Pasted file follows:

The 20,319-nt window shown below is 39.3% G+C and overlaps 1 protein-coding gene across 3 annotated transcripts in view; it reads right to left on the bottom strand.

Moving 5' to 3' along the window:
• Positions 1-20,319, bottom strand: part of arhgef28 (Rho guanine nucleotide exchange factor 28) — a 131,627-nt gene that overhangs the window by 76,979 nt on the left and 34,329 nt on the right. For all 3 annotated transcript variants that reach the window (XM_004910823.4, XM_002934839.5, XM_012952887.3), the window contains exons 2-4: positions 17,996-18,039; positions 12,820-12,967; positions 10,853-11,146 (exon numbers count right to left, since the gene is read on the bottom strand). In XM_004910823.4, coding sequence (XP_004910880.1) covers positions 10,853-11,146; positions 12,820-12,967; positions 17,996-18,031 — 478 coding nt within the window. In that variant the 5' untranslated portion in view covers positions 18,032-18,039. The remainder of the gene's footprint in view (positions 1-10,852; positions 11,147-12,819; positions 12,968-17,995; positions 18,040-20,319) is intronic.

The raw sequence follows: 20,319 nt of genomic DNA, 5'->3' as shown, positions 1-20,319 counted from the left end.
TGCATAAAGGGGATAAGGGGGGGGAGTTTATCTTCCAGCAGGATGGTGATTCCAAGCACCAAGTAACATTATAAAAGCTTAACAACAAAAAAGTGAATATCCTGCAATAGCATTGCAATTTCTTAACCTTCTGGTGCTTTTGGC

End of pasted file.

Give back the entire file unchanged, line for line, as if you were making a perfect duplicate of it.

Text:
The 20,319-nt window shown below is 39.3% G+C and overlaps 1 protein-coding gene across 3 annotated transcripts in view; it reads right to left on the bottom strand.

Moving 5' to 3' along the window:
• Positions 1-20,319, bottom strand: part of arhgef28 (Rho guanine nucleotide exchange factor 28) — a 131,627-nt gene that overhangs the window by 76,979 nt on the left and 34,329 nt on the right. For all 3 annotated transcript variants that reach the window (XM_004910823.4, XM_002934839.5, XM_012952887.3), the window contains exons 2-4: positions 17,996-18,039; positions 12,820-12,967; positions 10,853-11,146 (exon numbers count right to left, since the gene is read on the bottom strand). In XM_004910823.4, coding sequence (XP_004910880.1) covers positions 10,853-11,146; positions 12,820-12,967; positions 17,996-18,031 — 478 coding nt within the window. In that variant the 5' untranslated portion in view covers positions 18,032-18,039. The remainder of the gene's footprint in view (positions 1-10,852; positions 11,147-12,819; positions 12,968-17,995; positions 18,040-20,319) is intronic.

The raw sequence follows: 20,319 nt of genomic DNA, 5'->3' as shown, positions 1-20,319 counted from the left end.
TGCATAAAGGGGATAAGGGGGGGGAGTTTATCTTCCAGCAGGATGGTGATTCCAAGCACCAAGTAACATTATAAAAGCTTAACAACAAAAAAGTGAATATCCTGCAATAGCATTGCAATTTCTTAACCTTCTGGTGCTTTTGGC